Tony Albert, Blood water, 2016, courtesy the artist and Sullivan+Strumpf, Sydney.

Tony Albert, Blood water, 2016, courtesy the artist and Sullivan+Strumpf, Sydney.

Colour is also used to dramatic effect in tying together the show’s 30 diverse works. Allas explained that a distinct shade of red emerged independently in the commissioned works of Tony Albert, Vernon Ah Kee, Frances Belle Parker and Marianne Nicolson, as well as already being present in the works of Judy Watson, Freddie Timms and re-enforced in a second state of Laurel Nannup’s woodblock print. It is of course a confronting and unmistakably ‘bloody’ shade that was also selected for the exhibition room brochure’s paper. As well, the same dense matte black of the entrance walls that defines Albert’s works punctuates the soft grey and white of the main open gallery space, as well as all four smaller rooms off to the sides. This darkness sucks the light out of any perception of depth in these rooms and there is a sense of claustrophobia, particularly in the space featuring works by Nannup, Ah Kee, and Dale Harding.

Harding’s commissioned installation, Mardgin dhoolbala milgangoondhi—rifles hidden in the cliffs 2016, presents just that: a ‘cliff-face’ of rawhide marked with ochre outlines—“splatters,” Allas calls them—of handprints, shackles and period guns. Indistinct in dim lighting, like a sepia-toned recollection, for Harding this work honours both the loss of and the acts of resistance by his ancestors, for whom the sandstone cliffs of their country in central Queensland became “keeping and hiding places.” On the opposing wall, Ah Kee’s ‘portraits’ of violence, Brutalities 2016, offer the singular refection in this show on the image of the perpetrator. The three images present faces dehumanised, almost dematerialized: eyes and mouths blackened depths with all surrounding form and skin seemingly blown apart.

Genevieve Grieves, Remember, 2016.

Genevieve Grieves, Remember, 2016.

In this room the air feels thick and sound is muffled by the carpeted floor; visitors speak in whispers. An awareness of periods of silence weighs heavily in this exhibition as it is punctuated every 15 minutes by the crackling melody of God Save the King and a gunshot, marking the start of Adrian Stimson’s two-channel video AS ABOVE SO BELOW 2016, a drone footage homage to the landscapes that bore witness to the massacres in Canada’s Cypress Hills and in Appin. Stimson’s loop is accompanied by the haunting voice of a child repeating “remember,” part of Genevieve Grieves’ memorial installation of the same name. At other times, and across other spaces, it is also possible to glean Nardi Simpson and Amanda Brown’s commissioned soundscape: the whip of a lyrebird and an eerie melody that echoes a child crying—the sound believed to have given away the Dharawal people’s hiding place to colonial officers.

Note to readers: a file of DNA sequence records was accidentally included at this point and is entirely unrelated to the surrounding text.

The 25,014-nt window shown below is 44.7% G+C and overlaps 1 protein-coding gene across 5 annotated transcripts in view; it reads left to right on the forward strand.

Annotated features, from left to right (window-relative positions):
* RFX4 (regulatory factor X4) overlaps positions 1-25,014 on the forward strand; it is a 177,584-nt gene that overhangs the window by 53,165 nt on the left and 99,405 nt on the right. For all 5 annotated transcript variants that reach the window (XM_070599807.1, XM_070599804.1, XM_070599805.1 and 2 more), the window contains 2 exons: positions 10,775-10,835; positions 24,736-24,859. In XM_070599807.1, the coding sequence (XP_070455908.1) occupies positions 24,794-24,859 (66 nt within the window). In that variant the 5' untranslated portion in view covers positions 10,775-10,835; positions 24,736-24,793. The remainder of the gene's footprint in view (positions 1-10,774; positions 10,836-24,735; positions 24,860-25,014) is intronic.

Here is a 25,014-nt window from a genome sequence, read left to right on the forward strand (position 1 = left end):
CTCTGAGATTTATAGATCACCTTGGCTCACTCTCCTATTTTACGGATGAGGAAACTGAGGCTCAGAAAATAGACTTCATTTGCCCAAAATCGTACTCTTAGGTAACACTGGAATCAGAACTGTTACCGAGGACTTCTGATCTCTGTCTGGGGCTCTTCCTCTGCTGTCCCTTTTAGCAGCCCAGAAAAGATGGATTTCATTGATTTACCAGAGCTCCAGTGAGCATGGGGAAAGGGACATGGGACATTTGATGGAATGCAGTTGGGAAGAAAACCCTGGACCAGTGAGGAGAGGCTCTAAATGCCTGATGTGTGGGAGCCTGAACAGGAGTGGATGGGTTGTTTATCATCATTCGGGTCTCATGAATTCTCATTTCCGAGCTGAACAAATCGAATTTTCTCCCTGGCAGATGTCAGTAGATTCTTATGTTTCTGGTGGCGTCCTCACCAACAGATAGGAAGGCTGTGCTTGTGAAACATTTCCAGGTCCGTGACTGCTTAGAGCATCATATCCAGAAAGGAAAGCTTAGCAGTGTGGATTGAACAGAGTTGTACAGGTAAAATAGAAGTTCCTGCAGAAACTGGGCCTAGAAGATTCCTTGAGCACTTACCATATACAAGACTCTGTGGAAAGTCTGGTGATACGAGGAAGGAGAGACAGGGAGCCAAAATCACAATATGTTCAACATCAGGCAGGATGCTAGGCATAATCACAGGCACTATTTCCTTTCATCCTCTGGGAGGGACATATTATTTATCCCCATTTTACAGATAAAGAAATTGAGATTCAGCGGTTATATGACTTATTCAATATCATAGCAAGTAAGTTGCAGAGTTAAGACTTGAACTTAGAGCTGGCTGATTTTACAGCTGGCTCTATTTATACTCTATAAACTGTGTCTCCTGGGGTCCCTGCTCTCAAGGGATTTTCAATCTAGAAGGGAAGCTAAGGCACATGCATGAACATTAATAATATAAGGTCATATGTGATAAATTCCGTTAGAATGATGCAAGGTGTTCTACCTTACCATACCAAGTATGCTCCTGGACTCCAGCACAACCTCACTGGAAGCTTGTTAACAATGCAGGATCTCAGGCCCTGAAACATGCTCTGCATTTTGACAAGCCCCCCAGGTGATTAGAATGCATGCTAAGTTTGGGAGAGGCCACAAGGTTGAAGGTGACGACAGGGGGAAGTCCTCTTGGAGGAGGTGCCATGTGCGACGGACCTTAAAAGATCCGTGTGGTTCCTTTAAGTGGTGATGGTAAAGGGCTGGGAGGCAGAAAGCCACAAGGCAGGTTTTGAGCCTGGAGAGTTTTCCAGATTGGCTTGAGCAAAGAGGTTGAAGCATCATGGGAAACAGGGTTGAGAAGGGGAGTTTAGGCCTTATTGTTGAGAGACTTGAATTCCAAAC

Tying the concept of this incredibly ambitious and timely project in with a local atrocity, the Appin Massacre, its bicentenary and with an international residency is the brilliance and complication in the messages the show leaves us with. What is unequivocal, however, is the overall greater historical and political purpose. In her commanding video work HUNTING GROUND (2016), Julie Gough instates snippets of accounts of violent encounters from over 170 texts about violent encounters found online over just the one mapped record that references massacres which took place across Tasmania. She writes in the accompanying text, “The evidence of what happened here is often marked with absence…absence of an acknowledgement of these ‘difficult’ histories…” Secrecy and Despatch not only acknowledges, it adds a much needed layer of visual, conceptual, personal and political context to those pins that map the true histories of colonial Australia.

Vernon Ah Kee, Brutalities, 2016, courtesy the artist & Milani Gallery, Brisbane.

Vernon Ah Kee, Brutalities, 2016, courtesy the artist & Milani Gallery, Brisbane.

You’ll find more images from the exhibition and an interview with the curators here.

Campbelltown Arts Centre: With Secrecy and Despatch, curators, Tess Allas (Australia), David Garneau (Canada), Campbelltown, 9 April–13 June 2016

RealTime issue #133 June-July 2016

© Miriam Kelly; for permission to reproduce apply to realtime@realtimearts.net

22 June 2016